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Let’s Make a Deal: Negotiating a Job Offer

Negotiating a compensation package is a wonderful problem to have! Don’t let your euphoria at being offered a job make you over-eager to accept it. Let these principles guide you: 1. Get it in writing. Compensation packages contain many elements that have a direct impact on your life. Don’t leave it to memory or misunderstanding. 2. Take time. Warmly thank your interviewer for the offer and ask for a few days to consider the offer. Many people worry this will seem aloof or ungrateful, but it demonstrates you are taking the offer seriously and allows you the necessary space to consider your counter offer. 3. Do your research. You may have done some salary research before now. If not, use the

Crafting a Diversity Statement

There has long been a standard packet of information to include in an academic job application: cover letter, CV, teaching statement, letters of recommendation, and research statement. A new inclusion is regularly required: the diversity statement. With the increased attention on the deep and disturbing historical inequality in our education systems, many schools are being proactive. You need to demonstrate that diversity is something you are committed to. Your diversity statement should include three elements: 1. Past experience. How have you learned about and encountered diversity? What shaped your philosophy? 2. Current methodology. How have you assimilated your experiences into your clas

Generation Z: What to Expect as They Come of Age

We’ve talked before about the influence of Millennials on the workplace, but who’s coming after them? Lisa Malat introduces us to generation Z and explores this generation that’s about to land at universities in her article. One interesting shift from Millennials that she shares: “Perhaps contrary to some perceptions, this next generation of students sees a higher education degree as extremely valuable, with 89 percent rating its value as “very high.” Unlike Millennials, who pursue personal fulfillment more widely than financial goals or job titles, Gen Z values college most as a means to secure a good job. It stands to reason then that their number one concern is whether or not they will be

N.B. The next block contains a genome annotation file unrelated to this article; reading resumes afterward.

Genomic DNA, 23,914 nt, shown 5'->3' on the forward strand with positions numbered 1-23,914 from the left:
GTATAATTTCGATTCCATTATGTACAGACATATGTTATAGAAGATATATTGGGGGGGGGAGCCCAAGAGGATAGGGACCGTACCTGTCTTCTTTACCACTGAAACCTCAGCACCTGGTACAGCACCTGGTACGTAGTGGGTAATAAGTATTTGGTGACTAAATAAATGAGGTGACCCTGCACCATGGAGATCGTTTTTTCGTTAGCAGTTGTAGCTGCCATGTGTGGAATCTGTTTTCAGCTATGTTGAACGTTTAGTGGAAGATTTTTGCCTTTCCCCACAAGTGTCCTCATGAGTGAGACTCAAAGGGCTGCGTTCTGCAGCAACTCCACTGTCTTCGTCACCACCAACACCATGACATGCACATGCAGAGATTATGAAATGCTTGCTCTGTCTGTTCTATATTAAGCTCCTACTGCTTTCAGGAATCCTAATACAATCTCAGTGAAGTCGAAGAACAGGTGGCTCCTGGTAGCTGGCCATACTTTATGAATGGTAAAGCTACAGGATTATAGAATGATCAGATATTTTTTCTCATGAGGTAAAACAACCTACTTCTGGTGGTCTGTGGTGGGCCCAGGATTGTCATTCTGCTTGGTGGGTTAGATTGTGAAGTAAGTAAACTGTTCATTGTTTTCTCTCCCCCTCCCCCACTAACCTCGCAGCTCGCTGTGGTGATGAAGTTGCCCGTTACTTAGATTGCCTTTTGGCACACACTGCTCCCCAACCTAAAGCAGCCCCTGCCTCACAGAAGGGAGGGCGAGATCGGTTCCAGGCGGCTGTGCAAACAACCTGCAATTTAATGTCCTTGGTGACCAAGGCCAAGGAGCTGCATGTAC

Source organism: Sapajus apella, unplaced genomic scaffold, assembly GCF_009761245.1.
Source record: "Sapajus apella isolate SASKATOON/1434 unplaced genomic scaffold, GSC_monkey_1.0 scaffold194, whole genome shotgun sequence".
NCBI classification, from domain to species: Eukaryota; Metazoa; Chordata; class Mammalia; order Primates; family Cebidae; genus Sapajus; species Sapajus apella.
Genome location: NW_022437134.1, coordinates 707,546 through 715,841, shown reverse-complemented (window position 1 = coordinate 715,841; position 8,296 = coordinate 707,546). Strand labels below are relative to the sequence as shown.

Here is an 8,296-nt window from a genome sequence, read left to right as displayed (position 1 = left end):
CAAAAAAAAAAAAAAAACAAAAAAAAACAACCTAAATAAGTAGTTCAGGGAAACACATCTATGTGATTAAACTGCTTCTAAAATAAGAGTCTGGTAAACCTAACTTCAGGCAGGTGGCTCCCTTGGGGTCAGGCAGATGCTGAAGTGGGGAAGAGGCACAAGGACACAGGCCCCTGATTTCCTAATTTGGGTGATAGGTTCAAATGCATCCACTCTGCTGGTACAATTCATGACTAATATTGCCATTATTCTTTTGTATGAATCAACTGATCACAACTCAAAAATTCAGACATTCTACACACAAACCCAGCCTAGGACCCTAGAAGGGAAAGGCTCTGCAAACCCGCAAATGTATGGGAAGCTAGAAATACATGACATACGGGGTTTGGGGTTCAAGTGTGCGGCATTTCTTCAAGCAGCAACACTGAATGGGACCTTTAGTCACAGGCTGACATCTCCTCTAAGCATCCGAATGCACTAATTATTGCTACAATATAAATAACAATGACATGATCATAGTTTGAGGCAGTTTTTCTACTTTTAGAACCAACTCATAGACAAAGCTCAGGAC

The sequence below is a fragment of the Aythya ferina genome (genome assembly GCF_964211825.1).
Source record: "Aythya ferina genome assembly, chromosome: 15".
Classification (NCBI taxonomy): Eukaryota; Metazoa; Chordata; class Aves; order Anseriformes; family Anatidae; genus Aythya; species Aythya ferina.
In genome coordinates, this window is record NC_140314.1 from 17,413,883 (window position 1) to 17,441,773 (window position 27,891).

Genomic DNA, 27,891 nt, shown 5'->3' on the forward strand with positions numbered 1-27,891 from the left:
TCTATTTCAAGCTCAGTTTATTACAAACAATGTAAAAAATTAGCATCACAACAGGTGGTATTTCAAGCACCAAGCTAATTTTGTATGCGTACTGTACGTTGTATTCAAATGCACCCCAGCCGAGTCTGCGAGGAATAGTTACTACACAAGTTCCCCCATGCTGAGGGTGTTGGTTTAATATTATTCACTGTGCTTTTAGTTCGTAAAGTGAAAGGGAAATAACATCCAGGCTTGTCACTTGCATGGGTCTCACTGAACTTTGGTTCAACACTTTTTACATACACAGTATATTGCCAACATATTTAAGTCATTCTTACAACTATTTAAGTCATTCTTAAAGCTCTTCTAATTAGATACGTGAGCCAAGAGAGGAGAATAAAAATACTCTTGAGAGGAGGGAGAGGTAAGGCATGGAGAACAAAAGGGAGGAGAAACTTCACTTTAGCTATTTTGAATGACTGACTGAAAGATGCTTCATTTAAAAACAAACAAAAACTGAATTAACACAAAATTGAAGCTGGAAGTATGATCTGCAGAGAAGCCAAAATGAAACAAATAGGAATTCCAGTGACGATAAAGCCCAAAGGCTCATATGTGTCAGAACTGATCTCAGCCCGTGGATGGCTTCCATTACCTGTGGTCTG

5 Job Interview Tips to Steal From Presidential Candidates

In one telling moment on a January episode of "The Tonight Show Starring Jimmy Fallon," presidential candidate Donald Trump submits to a mock job interview. "I mean, you're running for the biggest job in the world, really the most important job," says Fallon, before picking up a clipboard and asking Trump about his strengths and weaknesses. It's true. Presidential candidates are, in essence, interviewing for one very big job while their constituents serve as hiring managers and interviewers. "We have this huge search going on for our president," says Cheryl Hyatt, CEO and partner at Hyatt-Fennell, an executive recruiting firm based in Pennsylvania. "And the people of the United States, and t

American Council on Education Annual Meeting